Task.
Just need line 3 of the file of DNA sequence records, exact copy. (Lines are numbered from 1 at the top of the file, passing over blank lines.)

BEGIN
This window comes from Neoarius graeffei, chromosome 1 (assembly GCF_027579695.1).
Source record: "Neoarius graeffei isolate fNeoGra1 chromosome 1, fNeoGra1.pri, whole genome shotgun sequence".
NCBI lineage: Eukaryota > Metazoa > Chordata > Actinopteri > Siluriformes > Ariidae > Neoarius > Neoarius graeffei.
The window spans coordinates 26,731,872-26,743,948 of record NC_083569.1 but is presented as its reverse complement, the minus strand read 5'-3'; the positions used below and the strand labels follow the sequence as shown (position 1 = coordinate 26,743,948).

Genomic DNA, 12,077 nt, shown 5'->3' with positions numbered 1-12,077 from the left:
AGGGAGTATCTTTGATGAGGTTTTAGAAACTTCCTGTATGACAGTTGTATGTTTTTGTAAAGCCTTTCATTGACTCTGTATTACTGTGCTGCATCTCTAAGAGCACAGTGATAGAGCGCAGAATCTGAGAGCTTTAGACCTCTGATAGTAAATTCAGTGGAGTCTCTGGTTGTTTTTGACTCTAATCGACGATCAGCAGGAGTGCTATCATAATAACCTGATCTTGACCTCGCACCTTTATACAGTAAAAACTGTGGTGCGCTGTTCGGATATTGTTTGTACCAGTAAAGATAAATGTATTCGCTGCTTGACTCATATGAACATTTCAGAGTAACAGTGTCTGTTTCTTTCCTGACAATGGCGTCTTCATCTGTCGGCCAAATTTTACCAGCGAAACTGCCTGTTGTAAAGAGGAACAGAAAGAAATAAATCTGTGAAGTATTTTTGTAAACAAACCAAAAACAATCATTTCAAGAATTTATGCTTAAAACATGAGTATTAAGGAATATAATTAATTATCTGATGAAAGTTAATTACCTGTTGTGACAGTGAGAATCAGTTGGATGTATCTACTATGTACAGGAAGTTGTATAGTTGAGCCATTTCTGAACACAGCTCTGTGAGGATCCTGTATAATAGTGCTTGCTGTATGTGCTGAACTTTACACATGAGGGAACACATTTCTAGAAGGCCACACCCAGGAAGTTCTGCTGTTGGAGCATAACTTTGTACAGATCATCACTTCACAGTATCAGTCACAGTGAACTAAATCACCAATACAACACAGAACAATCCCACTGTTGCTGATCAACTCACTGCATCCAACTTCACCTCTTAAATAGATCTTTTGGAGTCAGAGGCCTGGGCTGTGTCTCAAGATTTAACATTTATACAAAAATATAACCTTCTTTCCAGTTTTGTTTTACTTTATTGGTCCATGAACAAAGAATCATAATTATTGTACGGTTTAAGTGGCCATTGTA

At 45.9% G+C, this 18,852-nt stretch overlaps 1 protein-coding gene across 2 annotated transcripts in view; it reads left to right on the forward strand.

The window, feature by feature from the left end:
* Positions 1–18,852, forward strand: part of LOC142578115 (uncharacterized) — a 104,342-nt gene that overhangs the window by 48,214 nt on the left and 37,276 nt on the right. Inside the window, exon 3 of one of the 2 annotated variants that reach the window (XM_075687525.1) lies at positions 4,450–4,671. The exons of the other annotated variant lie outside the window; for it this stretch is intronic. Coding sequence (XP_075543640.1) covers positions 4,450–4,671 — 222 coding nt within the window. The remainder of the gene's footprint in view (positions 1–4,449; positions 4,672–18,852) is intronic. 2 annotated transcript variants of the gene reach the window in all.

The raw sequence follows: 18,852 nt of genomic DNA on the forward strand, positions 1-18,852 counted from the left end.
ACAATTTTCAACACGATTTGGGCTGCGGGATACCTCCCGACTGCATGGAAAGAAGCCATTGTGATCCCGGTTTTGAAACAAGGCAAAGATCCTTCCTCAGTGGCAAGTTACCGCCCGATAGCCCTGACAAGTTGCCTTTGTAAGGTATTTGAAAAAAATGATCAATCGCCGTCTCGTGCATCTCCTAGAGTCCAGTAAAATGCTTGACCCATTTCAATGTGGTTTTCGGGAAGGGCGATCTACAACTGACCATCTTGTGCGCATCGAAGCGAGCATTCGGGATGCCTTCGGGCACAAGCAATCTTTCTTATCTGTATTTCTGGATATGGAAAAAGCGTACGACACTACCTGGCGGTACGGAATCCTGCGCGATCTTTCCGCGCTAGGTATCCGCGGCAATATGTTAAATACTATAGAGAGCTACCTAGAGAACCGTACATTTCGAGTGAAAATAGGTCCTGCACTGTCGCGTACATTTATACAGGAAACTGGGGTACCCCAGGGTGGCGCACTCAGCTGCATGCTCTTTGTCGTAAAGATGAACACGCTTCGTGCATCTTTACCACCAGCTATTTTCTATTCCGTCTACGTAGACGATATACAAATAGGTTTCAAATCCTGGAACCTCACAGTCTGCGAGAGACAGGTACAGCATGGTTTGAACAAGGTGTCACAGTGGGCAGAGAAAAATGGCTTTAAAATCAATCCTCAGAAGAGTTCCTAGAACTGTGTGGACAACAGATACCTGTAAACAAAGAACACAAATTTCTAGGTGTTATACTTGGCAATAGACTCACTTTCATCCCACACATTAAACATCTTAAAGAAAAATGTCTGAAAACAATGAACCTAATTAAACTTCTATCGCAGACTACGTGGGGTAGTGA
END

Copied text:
NCBI lineage: Eukaryota > Metazoa > Chordata > Actinopteri > Siluriformes > Ariidae > Neoarius > Neoarius graeffei.